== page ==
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the soul, agreeably to the Divine promise, a victory over sin, through the obedience of renews and conforms the person to the holy our Lord Jesus Christ. The end proposed will of God. Then the enmity to the Divine by all the Redeemer did and suffered was law is slain,—the works of Satan are remem- man's redemption from Satan's bondage. bered and beheld with godly sorrow and This deliverance, however, is not yet visibly sincere abhorrence,--and the works of God complete. It is finished by the work of are enjoyed and delighted in. Through the Christ, and in the designs of infinite wisdom energetic operation of the Holy Spirit inclin- and love ; but it will only be known by us ing him to will and to do according to the as finished and discovered in its fulness, Divine pleasure, the renewed person works when, at the last great day, Christ shall be out his own salvation. Taught effectually revealed from heaven. Then the mystery of by Divine grace to deny all ungodliness and iniquity, which is now permitted to operate, every worldly lust, he aims to live righte- will be taken out of the way, and that wicked ously and soberly and godiy in this present one, with all his servants, shall be consumed world. He then tastes the wormwood and with the spirit of Christ's mouth, and be dethe gall of sin, and his soul loathes both its stroyed with the brightness of his coming. remembrance and indulgence. He longs to Then, according to the Revelation of St. be holy, as God is holy. With watchfulness John, “ the great dragon shall be cast out, and prayer, constant diligence, and humble that old serpent, called the devil and Satan, dependence upon Divine sufficiency, he op- which deceiveth the whole world; and in poses the working of corruption and tempta- heaven shall be heard a loud voice, saying, tion of Satan. In this way he proceeds from Now is come salvation and strength, and the strength to strength - from conquering to kingdom of our God, and the power of his conquer; until, through the Saviour, he is Christ.” Then shall victory be the universal brought off more than conqueror, and Satan shout, and thanksgiving be ascribed unto is bruised under his feet. In general this God, who gave it through Christ. And victory is a gradual work, effected by the what a glorious season will this be! how dedissolution of one link after another, until voutly now to be wished for, and how prothe whole chain of sin is broken in pieces, ductive of everlasting joy when it arrives ! and Satan's works destroyed; and all our Oh, may each one of us share in the glories success arises from the efficacy of the blood, of this conquest, receive the crown of rightrighteousness, and grace of Christ. It is his eousness, and reign with Christ for ever. atonement which purifies the conscience from 1. Can we then, brethren, here forbear to sin's defiling influence; it is his grace which reflect upon his awful state who is still emsubdues the heart to the obedience of him- ployed in Satan's service, and, under his self; it is his Holy Spirit who causes the tyranny, performing his works! Pride and soul to delight in the Divine commands, and ignorance may be offended with the degradperfect holiness in the fear of the Lord. ing idea this reflection conveys. Affected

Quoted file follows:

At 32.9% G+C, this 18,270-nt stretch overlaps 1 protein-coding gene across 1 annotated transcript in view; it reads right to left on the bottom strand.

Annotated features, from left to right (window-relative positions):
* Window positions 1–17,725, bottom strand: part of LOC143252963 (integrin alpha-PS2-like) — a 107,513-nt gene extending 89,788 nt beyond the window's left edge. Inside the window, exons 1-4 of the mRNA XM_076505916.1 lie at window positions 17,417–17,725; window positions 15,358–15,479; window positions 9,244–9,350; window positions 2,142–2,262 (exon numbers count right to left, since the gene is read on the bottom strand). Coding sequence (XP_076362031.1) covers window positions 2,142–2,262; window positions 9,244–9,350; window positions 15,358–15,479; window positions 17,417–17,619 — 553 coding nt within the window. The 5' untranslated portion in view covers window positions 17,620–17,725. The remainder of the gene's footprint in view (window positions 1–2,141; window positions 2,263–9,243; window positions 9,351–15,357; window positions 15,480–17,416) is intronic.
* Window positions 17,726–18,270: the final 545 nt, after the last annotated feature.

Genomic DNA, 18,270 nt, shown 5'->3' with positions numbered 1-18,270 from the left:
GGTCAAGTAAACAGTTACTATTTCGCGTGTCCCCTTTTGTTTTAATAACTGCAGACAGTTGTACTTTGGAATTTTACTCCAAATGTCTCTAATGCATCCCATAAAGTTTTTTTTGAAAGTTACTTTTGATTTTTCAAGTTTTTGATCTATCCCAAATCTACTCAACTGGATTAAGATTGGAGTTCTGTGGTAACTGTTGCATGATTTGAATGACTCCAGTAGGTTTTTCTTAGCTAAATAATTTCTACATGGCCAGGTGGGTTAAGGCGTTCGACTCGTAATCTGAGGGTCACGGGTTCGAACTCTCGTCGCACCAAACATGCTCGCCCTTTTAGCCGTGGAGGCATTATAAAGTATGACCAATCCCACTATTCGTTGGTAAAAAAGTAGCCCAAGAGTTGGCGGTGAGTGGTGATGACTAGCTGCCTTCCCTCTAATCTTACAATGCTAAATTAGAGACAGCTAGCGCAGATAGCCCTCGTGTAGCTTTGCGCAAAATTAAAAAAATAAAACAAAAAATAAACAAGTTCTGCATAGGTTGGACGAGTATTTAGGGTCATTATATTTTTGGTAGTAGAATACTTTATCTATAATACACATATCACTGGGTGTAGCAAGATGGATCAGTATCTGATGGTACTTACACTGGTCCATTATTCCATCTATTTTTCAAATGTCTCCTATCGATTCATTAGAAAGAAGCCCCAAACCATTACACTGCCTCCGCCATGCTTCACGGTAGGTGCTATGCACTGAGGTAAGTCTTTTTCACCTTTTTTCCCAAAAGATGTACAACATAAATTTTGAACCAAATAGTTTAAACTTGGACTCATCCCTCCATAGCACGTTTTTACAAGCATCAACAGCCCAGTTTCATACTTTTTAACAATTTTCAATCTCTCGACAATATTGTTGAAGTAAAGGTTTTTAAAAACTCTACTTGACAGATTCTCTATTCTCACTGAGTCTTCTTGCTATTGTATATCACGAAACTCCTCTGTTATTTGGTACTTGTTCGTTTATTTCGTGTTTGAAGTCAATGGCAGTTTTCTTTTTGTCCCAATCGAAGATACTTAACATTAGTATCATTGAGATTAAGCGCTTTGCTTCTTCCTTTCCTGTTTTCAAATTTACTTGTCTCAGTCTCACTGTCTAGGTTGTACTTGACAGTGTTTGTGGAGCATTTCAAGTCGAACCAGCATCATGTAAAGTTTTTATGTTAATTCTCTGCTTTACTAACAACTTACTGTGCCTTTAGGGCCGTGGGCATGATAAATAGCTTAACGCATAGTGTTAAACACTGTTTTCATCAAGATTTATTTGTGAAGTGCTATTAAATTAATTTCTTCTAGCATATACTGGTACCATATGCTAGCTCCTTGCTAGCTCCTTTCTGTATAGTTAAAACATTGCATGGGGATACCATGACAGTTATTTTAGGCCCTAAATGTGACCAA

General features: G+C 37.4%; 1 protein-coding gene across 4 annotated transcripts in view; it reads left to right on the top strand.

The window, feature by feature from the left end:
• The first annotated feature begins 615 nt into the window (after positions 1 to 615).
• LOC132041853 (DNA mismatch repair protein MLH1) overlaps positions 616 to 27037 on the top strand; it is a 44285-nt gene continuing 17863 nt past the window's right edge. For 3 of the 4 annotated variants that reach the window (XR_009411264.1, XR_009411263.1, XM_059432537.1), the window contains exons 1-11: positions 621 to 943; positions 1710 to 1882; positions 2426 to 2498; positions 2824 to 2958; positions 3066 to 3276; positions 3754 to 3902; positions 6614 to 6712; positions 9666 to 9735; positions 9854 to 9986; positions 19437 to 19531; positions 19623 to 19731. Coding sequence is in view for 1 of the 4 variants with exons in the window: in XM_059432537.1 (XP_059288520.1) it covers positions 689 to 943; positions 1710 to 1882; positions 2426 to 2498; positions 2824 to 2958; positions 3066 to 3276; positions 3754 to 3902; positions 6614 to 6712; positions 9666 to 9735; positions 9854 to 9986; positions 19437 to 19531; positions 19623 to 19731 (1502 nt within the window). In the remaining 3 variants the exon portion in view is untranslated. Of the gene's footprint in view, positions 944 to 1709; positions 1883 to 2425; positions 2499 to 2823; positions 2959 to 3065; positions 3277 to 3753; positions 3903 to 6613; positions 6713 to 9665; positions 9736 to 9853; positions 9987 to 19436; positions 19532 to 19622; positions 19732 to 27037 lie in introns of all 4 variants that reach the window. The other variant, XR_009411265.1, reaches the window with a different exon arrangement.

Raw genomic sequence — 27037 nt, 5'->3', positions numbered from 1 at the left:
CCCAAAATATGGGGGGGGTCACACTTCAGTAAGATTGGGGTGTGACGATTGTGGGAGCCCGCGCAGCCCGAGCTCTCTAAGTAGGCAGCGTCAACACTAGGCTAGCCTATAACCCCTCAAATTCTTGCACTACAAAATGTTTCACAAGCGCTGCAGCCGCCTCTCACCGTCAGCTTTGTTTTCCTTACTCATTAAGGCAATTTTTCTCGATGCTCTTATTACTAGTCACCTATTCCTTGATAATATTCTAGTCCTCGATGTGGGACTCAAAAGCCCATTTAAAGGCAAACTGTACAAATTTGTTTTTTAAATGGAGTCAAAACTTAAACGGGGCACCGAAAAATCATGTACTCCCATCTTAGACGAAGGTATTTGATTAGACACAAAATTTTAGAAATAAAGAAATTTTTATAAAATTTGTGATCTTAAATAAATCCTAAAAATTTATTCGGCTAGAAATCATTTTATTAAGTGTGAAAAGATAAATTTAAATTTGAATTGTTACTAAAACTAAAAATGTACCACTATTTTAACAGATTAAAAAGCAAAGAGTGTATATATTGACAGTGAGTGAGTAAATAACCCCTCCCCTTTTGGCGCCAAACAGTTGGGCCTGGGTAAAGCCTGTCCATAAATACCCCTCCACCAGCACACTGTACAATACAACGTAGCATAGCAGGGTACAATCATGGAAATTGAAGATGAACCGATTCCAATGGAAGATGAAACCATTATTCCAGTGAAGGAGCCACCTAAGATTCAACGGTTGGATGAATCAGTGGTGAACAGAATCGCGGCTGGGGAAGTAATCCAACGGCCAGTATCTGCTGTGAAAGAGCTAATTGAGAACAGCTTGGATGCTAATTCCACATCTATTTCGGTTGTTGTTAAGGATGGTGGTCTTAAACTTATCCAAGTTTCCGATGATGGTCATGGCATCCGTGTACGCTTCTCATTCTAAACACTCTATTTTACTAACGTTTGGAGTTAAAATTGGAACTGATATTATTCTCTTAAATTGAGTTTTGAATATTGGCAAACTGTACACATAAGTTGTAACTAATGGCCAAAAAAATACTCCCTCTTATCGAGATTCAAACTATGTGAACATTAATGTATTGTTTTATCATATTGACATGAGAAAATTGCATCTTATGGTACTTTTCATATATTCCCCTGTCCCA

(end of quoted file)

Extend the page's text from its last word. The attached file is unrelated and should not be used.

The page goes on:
III. That this destruction of the works of with notions of human dignity and virtue, Satan was the design of Christ's manifesta- man opposes the representation of his natural tion, appears from the express testimony of condition, and disclaims the stated influence Scripture.

of Satan over him. Could this scriptural Not only is it asserted in the text, but in charge be as easily disproved as denied, it various other passages of Scripture, a few of would indeed be well; but God knows us which I will adduce. The first is that con- better than we know ourselves; and expesolatory promise made to Adam and Eve im- rience (that faithful witness) declares man mediately after their fall : “ The seed of to be exactly what a God of truth reprethe woman shall bruise the serpent's head.” sents him. Not only does the Divine word Another may be obtained from the epistle testify, that in his natural state he serves to the Hebrews (ii. 14): “ Forasmuch as the Satan, is conformed to his image, and imichildren were partakers of flesh and blood, tates his example,--but his own conscience, he also himself took part of the same; that his conversation, his life, may be appealed to through death he might destroy him that had for those evil dispositions, words, and acthe power of death, that is, the devil; and tions, which prove his natural likeness to deliver them who through fear of death the prince of darkness. “ We ourselves," were all their life-time subject to bondage." says St. Paul (speaking of believers, who The same truth is in a different manner de- were translated from the kingdom of Satan livered by St. Paul, in his epistle to the Ro- | into the kingdom of God's dear Son), like mans: “ The God of peace shall bruise Satan the rest of mankind, were sometimes foolunder your feet shortly” (Rom. xvi. 20). ish, disobedient, deceived, serving divers The same point is also established by all lusts and pleasures, living in malice and envy, those Scriptures which promise holiness, or hateful, and hating one another," Who,